“Under North Carolina law, DHHS must provide services to people with intellectual and developmental disabilities in the most integrated setting appropriate for their needs,” explained Vicki Smith, executive director of Disability Rights NC. North Carolina’s system of care, which favors institutionalization over community-based services, spends about $150,000 on average per year to keep a person in a facility, while the expense of providing services in a community-based setting is less than $60,000 per year on average. North Carolina ranks 48th in the overall effect of state policies and practices on promoting independence for people with I/DD, according to a 2016 national report published by United Cerebral Palsy.

The lawsuit identifies significant problems with North Carolina’s system of services that rob people with I/DD of their right to live and participate in their communities by:

  • Relying on institutional placements by failing to provide people with I/DD with the services they need to live in their communities.
  • Inadequately planning to transition individuals with I/DD from institutional to community settings by failing to identify those who are ready for more independent living.
  • Identifying an insufficient number of providers to serve the needs of individuals with I/DD in the community.
  • Failing to provide for reliable long-term services and supports stemming from frequent changes and reductions in services, causing instability and making it harder for people with I/DD to remain in their communities.
  • Maintaining a financing system that provides financial incentives to contractors who prioritize lowering costs over providing necessary services.

"The lack of community-based services for people with I/DD is a long-standing problem in North Carolina, and the State’s efforts to address it have been insufficient," Smith said. "There are thousands of people on waiting lists for community-based services, and the number keeps growing. They languish on those waiting lists for years—in some cases, more than a decade. Without services, people with I/DD are vulnerable to dependence and institutionalization."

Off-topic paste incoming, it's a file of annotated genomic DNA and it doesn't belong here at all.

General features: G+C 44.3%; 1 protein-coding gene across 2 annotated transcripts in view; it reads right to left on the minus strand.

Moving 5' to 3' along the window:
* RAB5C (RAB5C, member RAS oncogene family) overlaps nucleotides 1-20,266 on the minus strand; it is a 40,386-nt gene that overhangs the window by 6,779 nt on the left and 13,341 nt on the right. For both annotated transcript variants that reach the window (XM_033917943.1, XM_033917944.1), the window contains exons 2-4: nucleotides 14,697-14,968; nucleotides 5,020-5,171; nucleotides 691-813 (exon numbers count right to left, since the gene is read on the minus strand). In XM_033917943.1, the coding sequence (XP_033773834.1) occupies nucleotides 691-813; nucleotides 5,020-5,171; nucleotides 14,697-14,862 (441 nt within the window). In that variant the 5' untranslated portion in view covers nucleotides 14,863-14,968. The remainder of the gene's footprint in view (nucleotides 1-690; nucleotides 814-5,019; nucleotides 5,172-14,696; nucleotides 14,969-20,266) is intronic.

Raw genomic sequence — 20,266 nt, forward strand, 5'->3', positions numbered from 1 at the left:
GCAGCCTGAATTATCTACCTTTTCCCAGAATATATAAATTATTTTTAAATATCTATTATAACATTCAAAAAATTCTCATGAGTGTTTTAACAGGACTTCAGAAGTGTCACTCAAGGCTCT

The lawsuit asserts that the individual experiences of the named plaintiffs demonstrate that DHHS has failed people with I/DD who face continual challenges to maintaining stable engagement in their communities.

The lawsuit aims to change the practices that result in thousands of North Carolinians being denied their right to live in a non-segregated community setting due to the State of North Carolina and DHHS’s failure to meet its required statutory and constitutional obligations to people with I/DD.

Click here to read the complaint filed in Wake County Superior Court today. Click here for a Word version of the complaint.

Disability Rights North Carolina is a 501(c)(3) nonprofit organization based in Raleigh. Its team of attorneys, advocates, paralegals, and support staff provide advocacy and legal services at no charge for North Carolinians with disabilities to protect their civil rights under the Americans with Disabilities Act and other federal and state laws.

Drinker Biddle & Reath LLP is a national, full-service law firm with 635 lawyers across 12 offices providing litigation, regulatory and business solutions to public and private corporations, multinational Fortune 100 companies and start-ups. Public interest work has always been central to Drinker Biddle’s identity.

April 2017 eNews

In this issue:

  • Disability Advocacy Conference on April 20
  • Vocational Rehabilitation Handbook
  • Progress on "Raise the Age"
  • Dispute Resolution in Special Education
  • The Importance of the P&A System

March 2017 eNews

In this issue:

  • Conference Keynote Address on Trauma-Informed Care
  • "Bottom Dollars" Tonight in Raleigh, Coming Soon to W-S, Asheville and Greenville
  • "Raise the Age" as a Disability Issue
  • Preparing Students with Disabilities for College